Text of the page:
No joy for prison officer, lawyer

AN application for discharge by a senior prison officer and a Bulawayo lawyer was on Thursday dismissed by a Gwanda senior magistrate, sitting at the Bulawayo Magistrates’ Courts who indicated that he could only make a ruling if the two were placed on their defence.


Absolom Hlupho, a principal prison officer at Khami represented by Prayer Muzuzu, and lawyer Tungamirai Nyengera, represented by Godfrey Nyoni, pleaded not guilty to the fraud charge when they appeared before Reuben Mukavhi from Gwanda.

The two are alleged to have faked the warrant of liberation for Lungisani Sibanda, who was serving a seven-year jail term for carjacking.

The fake warrant of liberation had an authentic date stamp of Matabeleland Provincial Magistrate.

Prosecutor Blessing Gundani had presented the purported fake warrant of liberation and the printout of calls allegedly made by the two when they communicated with the convict’s sister, who paid them to facilitate his release.

Through their lawyers, the two filed application for discharge after the State closed its case on Thursday, stating that the State had failed to prove a prima facie case against them.

“Documents tendered in court had no signature from any official from the service provider where the call history was allegedly taken from,” they argued.

“There was not even a stamp, but just an Econet logo, which anyone can forge efficiently through copying and pasting.

“The State, despite this being highlighted in cross examination, did not see it fit to call an official from Econet.”

They said the information was clearly printed from some portal, as evidenced by the words at the bottom of the alleged call history.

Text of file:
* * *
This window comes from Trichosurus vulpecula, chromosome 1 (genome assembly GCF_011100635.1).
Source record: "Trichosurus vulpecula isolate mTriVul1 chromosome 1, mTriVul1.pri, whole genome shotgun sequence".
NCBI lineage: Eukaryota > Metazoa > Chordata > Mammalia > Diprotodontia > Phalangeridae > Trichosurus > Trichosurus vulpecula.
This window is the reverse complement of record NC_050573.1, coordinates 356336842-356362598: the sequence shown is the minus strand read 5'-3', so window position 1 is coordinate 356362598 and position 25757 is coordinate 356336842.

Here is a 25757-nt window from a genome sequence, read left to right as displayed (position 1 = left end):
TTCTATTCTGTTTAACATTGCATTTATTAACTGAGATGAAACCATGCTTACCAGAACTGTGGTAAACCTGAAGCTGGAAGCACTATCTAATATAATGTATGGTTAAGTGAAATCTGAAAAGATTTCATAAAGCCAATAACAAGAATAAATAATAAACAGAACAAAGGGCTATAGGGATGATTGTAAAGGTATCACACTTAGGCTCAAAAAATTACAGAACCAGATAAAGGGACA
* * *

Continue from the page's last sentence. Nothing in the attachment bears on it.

“It was not confirmed that such a portal belonged to Econet,” they submitted.

“The alleged call history is of very little assistance to the State as it does not tell what was discussed.”

They concluded that the essential part of the charge had not been proven — that is the record granting Lungisani Sibanda’s bail may exist in the provincial Magistrates’ Court had not been disproved.

They indicated that the warrant of liberation may have been issued regularly at the clerk of the criminal court’s office and that had not been disapproved.

They submitted that anyone of the officers from the clerk of criminal court’s offices may have issued the warrant of liberation against an existing record and that had not been disproved in court.

The two submitted that the essential part of the charge had not been proven – that the warrant of liberation was fake or forged and, therefore, there was misrepresentation.

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